Finding Freedom From Your Addicted Loved One


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Why won’t they just stop? Can’t they see the damage they are causing?  Maybe if I loved them a little bit more then will they stop? Did  I do too much for them? Did I make life too easy for them? Don’t they love me? Don’t they know how much I love them? Can’t they see it?  I wonder if I try withholding my love, then they’ll see how much they need me and then they’ll stop. What about the kids? Don’t they care about what it’s doing to them?  The thoughts were endless, they were enough to have me spinning in circles and banging my head off walls most days. 

Through my personal experience of dealing with a loved one’s addiction, the questions, worries, and concerns are endless.  I would torment myself with all the what-ifs and should-haves that I lost sight of what I had control over; myself.  I thought there was some way I could magically change years of addiction.  I spent the better portion of 10 years trying to fix, manage, and control, someone else’s addiction. 

It was easier to get lost in someone else’s problem than to turn the spotlight back on myself, and look inward at my insecurities and enabling behaviours,  and self-reflect on what I needed to change. Ewww…. No thanks. Who wants to do that? I for one didn’t, but I knew that was my only way out. 

The only life that I could save, and could ever save was my own.  This took awhile for me to figure out. I lived in denial for years. I first lived in the denial that addiction was running rampant through our home, then I lived in denial that I had one of my own.

Not me”, I would say. “I can’t possibly have issues with alcohol.” Quick to follow that up with, “Well you would drink too if you had my life”. Always the victim, and always quick to blame or throw judgment.   Learning that I was the only one who could save me from me came in its own time and when I was ready and willing to receive, listen, and look for solutions.

The solutions weren’t for the addict in my life, the solutions were for me. My way of doing things wasn’t working anymore. I had to let go of my old behaviours and ideas, and recreate new ones. I had to learn what boundaries were, and how to implement them in my life consistently.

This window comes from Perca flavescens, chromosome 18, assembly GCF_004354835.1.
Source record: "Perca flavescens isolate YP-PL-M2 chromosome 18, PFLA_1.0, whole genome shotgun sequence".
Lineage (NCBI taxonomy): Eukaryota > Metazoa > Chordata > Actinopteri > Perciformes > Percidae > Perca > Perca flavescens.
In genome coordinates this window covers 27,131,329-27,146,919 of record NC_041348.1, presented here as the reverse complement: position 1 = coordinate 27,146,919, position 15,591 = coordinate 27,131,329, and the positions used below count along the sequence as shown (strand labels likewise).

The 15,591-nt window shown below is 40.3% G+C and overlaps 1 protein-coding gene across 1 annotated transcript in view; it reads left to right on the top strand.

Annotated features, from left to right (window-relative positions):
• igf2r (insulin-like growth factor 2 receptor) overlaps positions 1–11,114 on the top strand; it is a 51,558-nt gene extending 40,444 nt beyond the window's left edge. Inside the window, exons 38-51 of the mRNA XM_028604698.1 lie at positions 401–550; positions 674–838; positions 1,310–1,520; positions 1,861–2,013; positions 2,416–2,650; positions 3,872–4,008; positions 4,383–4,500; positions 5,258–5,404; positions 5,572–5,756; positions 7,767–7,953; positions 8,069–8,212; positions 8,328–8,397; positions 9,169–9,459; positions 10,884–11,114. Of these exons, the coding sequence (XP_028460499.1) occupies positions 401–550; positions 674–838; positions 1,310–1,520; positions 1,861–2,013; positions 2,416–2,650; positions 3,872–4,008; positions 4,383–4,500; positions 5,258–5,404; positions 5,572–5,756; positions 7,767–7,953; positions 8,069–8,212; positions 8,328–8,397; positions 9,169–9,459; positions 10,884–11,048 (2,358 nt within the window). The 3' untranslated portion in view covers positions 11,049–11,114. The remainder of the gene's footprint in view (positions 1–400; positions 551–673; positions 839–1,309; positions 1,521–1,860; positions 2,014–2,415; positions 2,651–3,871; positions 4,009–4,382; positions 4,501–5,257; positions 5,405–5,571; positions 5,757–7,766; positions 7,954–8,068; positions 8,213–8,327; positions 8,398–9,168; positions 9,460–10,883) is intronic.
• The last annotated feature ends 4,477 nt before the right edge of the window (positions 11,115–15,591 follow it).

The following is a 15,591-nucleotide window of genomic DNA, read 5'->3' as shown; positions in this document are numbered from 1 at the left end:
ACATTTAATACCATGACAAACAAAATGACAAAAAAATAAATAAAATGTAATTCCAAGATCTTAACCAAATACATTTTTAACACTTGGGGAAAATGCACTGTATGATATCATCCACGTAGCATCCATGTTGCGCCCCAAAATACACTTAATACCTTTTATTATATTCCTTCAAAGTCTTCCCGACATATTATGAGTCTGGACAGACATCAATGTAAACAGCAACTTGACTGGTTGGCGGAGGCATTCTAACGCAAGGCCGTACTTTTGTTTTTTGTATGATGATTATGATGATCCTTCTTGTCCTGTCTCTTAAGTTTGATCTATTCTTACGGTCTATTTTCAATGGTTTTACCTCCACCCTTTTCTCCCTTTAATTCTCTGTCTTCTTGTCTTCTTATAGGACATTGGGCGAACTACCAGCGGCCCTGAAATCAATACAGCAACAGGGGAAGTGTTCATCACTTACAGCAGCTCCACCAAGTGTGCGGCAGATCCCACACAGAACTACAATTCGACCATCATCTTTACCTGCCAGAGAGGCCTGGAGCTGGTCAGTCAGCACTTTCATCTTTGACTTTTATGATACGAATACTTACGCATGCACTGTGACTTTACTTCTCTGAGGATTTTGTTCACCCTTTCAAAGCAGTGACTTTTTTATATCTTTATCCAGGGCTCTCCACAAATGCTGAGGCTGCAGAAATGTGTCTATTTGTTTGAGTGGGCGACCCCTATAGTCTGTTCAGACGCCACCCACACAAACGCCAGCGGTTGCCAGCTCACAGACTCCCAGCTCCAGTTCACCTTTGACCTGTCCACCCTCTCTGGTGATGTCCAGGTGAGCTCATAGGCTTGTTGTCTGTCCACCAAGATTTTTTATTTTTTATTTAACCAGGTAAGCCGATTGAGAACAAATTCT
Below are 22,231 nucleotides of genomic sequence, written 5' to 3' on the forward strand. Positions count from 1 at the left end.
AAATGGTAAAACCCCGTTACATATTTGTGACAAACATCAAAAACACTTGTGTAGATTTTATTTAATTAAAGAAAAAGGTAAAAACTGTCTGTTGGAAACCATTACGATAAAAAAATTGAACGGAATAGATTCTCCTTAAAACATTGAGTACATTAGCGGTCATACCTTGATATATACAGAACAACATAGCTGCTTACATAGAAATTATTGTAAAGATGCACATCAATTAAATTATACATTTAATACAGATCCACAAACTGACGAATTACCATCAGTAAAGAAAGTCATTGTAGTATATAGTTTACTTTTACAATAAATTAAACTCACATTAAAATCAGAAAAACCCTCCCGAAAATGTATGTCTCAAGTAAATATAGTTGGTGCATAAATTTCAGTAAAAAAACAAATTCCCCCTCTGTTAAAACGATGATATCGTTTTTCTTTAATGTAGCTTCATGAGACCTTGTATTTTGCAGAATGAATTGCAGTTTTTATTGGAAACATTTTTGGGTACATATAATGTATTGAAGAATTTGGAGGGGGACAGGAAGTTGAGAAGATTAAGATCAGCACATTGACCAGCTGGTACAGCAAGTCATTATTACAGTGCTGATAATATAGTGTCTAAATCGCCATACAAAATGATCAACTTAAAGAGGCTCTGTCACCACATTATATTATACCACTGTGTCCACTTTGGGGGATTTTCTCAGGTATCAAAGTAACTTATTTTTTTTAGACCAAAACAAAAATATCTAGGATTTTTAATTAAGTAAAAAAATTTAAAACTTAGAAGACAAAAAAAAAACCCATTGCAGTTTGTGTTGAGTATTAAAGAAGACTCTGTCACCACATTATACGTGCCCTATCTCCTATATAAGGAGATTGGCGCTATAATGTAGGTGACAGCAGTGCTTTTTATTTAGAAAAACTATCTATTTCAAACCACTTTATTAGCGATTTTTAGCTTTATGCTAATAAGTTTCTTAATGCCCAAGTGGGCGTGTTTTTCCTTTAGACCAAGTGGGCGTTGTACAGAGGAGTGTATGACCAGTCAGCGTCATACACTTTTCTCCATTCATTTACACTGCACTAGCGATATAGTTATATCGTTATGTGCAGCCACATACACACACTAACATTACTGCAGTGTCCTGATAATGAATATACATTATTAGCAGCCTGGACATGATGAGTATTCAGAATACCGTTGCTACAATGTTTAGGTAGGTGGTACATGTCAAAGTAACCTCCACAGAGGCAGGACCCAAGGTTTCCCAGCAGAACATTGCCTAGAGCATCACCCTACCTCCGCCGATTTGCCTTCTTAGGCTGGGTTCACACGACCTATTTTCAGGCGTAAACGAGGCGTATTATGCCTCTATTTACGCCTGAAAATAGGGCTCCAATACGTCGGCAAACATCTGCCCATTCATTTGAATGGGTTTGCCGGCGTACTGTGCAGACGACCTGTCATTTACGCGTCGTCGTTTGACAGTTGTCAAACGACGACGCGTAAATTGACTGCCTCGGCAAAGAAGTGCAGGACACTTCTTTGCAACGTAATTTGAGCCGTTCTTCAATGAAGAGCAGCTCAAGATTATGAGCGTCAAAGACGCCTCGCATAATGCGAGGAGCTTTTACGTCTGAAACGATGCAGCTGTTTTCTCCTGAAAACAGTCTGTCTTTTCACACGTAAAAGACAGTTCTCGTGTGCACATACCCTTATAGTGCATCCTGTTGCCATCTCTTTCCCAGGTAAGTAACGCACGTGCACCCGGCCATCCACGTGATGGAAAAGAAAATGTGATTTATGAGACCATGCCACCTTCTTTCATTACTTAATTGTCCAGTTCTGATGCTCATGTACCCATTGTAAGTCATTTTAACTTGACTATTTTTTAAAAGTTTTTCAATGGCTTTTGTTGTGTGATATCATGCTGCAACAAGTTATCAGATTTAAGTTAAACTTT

This alone became a work in progress and was no easy feat. I continually had to adjust to the ebb and flow of life. The only thing that is predictable with addiction is that life is unpredictable. You just get used to it after a while and you learn how to become resilient.  Bouncing back was an expression I used often. However, just because I was ready to learn, change, and grow, did not mean my addicted loved one was ready to change.  I had to learn how to respond to things as they were presented. 

I was no longer in control. I never was, to begin with.  Therein lies the unpredictability of addiction.  You don’t have any control and surrender is the only way.  I had to learn that not every action requires a reaction, nor does it require a response. Self-composure became my superpower.  It took time, and it often took some white-knuckling on my part so I didn’t send back a response out that I would soon regret. 

Change doesn’t happen overnight. It never does. If it does for you please show me how.  Finding the courage to change, is terrifying, painful, and hard, but what is even more difficult is staying in the same place, doing the same things, and getting the same results. I would rather build my courage, to have the confidence I need to use my voice and create the freedom I am looking for in my own life. 

Finding freedom from an addicted loved one is possible. You can go on to live a healthy, loving, and empowered life that is free of guilt and shame.  Your story of addiction does not define who you are, it just becomes a piece of your story. One that you will go on to learn many valuable lessons from.  You have to first learn how to free yourself from the chains that your story keeps you wrapped in.  You have to tell yourself you are worth so much more than what you are living with.

It’s not enough for things to just be “ok”. You have neglected your own needs for so long you don’t even know what they are anymore.  It all starts with you. You have to make the first move. You have to make the change. No one is going to do it for you.  What most people don’t realize and yet is the most important piece of this puzzle is that addiction is a family disease.  Addiction affects the family just as much, if not more than the addict. It is one in which we all need our own journeys of recovery from. If you haven’t started and know this could be your ticket to freedom please reach out.   We were never meant to do this alone.  It’s time to Find Freedom from Within and From Your Addicted Loved One.  It’s time for you. 

Kelly Thorne

Kelly Thorne

Kelly is a homegrown Canadian and mom to twins. Kelly is also an advocate for families living alongside addiction. Her mission is to help families find freedom in their own lives, remove guilt, and empower themselves on their journey of self - discovery. In addition to being a spouse living alongside addiction, Kelly has her own personal story of addiction and recovery. Taking ownership became a central theme in Kelly's life, and when she realized the only life she could save was her own, she began to take radical responsibility for it. Every action, every reaction, every choice, every decision. When her story shifted from one of blame, to ownership she truly was able to change her life, and find the freedom she was searching for.

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